WaPo Analysis: Republicans Have Been Trying To Pack Courts For Years
Amy Coney Barrett’s nomination to the U.S. Supreme Court has brought the subject of “court-packing” to national attention in recent weeks, with Republicans casting Democrats’ talk of possibly expanding and rebalancing the court as a radical change that would politicize the nation’s highest court.
Barrett’s confirmation would solidify a 6-3 conservative majority on the Supreme Court.
But a Washington Post analysis reveals that Republicans have been trying to pack state supreme courts for years, often making no effort to hide their partisan motivation.
The Post highlights a study published earlier this year by Marin Levy, a law professor at Duke University, that “documented court-packing attempts in at least 11 states in recent years.”
Most of those efforts were initiated by Republicans, including the two that succeeded. Moreover, compared with earlier decades, court-packing attempts are now more common and more explicitly partisan.
“The norm against court packing might be more vulnerable than some have thought — at least as it concerns the state courts,” Levy wrote. “If court packing and unpacking were considered strictly verboten, one would not expect to see over twenty different bills to pack and unpack the highest court in eleven different states.”
- Republicans successfully packed the state supreme courts in Arizona and Georgia in 2016.
- In Florida (in 2007 and 2011) and Iowa (in 2009), Republican attempts to pack the courts failed, according to the report.
- In Montana, Republican lawmakers tried but failed to unpack the courts in 2011, reducing the number of justices to afford conservatives a partisan advantage.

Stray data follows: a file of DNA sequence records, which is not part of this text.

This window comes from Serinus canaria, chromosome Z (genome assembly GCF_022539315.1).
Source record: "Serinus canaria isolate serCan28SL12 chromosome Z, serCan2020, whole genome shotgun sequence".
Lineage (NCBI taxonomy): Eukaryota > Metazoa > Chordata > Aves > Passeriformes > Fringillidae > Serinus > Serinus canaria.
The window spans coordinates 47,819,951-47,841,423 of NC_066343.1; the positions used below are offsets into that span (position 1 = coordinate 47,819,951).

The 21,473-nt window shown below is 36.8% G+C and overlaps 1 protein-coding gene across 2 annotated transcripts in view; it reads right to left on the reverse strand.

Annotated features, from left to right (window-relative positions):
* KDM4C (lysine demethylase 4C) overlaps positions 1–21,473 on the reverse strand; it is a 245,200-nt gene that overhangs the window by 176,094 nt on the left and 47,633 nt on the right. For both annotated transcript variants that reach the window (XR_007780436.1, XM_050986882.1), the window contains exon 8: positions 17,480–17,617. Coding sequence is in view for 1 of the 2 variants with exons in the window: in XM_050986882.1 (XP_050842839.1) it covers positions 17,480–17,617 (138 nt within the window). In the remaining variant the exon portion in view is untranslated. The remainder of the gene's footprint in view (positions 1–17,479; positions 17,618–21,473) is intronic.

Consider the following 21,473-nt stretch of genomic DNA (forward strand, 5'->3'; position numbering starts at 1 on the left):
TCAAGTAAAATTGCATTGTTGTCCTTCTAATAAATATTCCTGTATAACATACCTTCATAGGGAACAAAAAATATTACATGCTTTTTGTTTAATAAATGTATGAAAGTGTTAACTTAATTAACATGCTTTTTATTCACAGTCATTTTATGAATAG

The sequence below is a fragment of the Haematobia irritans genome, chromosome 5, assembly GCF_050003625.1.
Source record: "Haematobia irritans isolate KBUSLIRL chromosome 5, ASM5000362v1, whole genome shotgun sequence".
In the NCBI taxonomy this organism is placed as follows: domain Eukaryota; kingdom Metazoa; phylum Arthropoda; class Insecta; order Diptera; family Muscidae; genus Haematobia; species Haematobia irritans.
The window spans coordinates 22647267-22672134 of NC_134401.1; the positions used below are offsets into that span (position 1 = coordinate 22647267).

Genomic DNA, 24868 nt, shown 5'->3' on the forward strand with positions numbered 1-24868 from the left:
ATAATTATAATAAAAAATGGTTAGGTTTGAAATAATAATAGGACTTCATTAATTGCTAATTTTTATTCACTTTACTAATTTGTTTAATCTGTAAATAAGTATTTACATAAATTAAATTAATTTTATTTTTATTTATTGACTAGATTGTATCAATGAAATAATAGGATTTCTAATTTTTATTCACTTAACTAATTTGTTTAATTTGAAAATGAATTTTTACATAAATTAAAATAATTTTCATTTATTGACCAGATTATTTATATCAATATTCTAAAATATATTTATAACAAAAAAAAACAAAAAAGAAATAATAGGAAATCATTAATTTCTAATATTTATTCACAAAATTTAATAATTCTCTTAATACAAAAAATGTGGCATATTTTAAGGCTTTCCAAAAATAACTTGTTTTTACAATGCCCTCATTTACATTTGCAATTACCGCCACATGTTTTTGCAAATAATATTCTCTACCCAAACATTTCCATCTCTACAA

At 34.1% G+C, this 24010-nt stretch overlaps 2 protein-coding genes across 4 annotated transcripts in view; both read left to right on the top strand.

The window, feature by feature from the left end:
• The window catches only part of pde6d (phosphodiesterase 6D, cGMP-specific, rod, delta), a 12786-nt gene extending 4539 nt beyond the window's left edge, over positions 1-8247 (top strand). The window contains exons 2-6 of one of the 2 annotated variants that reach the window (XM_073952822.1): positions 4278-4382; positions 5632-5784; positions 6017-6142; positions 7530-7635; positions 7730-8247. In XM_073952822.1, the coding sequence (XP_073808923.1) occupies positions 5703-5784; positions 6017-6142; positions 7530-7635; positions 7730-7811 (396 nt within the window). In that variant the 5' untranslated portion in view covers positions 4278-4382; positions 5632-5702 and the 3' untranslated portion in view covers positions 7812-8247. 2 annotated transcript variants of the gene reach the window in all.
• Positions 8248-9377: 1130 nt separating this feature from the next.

- A similar effort failed in Oklahoma in 2017.
- And Republicans in Washington made a move to unpack the state supreme court in recent years:
In 2013, in what Levy calls “a particularly dramatic interbranch display of hostility,” Washington Republicans introduced a bill to remove four members from the state’s nine-member Supreme Court, immediately following the court’s overturning of Republican-imposed restrictions on tax hikes. The Brennan Center for Justice characterized the proposal as a threat to judicial independence. Levy notes that while the bill failed, Republicans have periodically attempted to revive it in recent years.
- Democrats in South Carolina and Louisiana also have tried to pack the courts, finding no success.
- In Alabama, the Democratic Senate majority leader introduced a bill in 2009 to reduce the number of state supreme court justices but failed.
- And in Pennsylvania, “state Republicans considered a proposal to reduce the size of the court as part of a larger package that also would have eliminated the office of the lieutenant governor and shrunk the general assembly. It had bipartisan support — a rarity among these cases — but was ultimately not taken up.”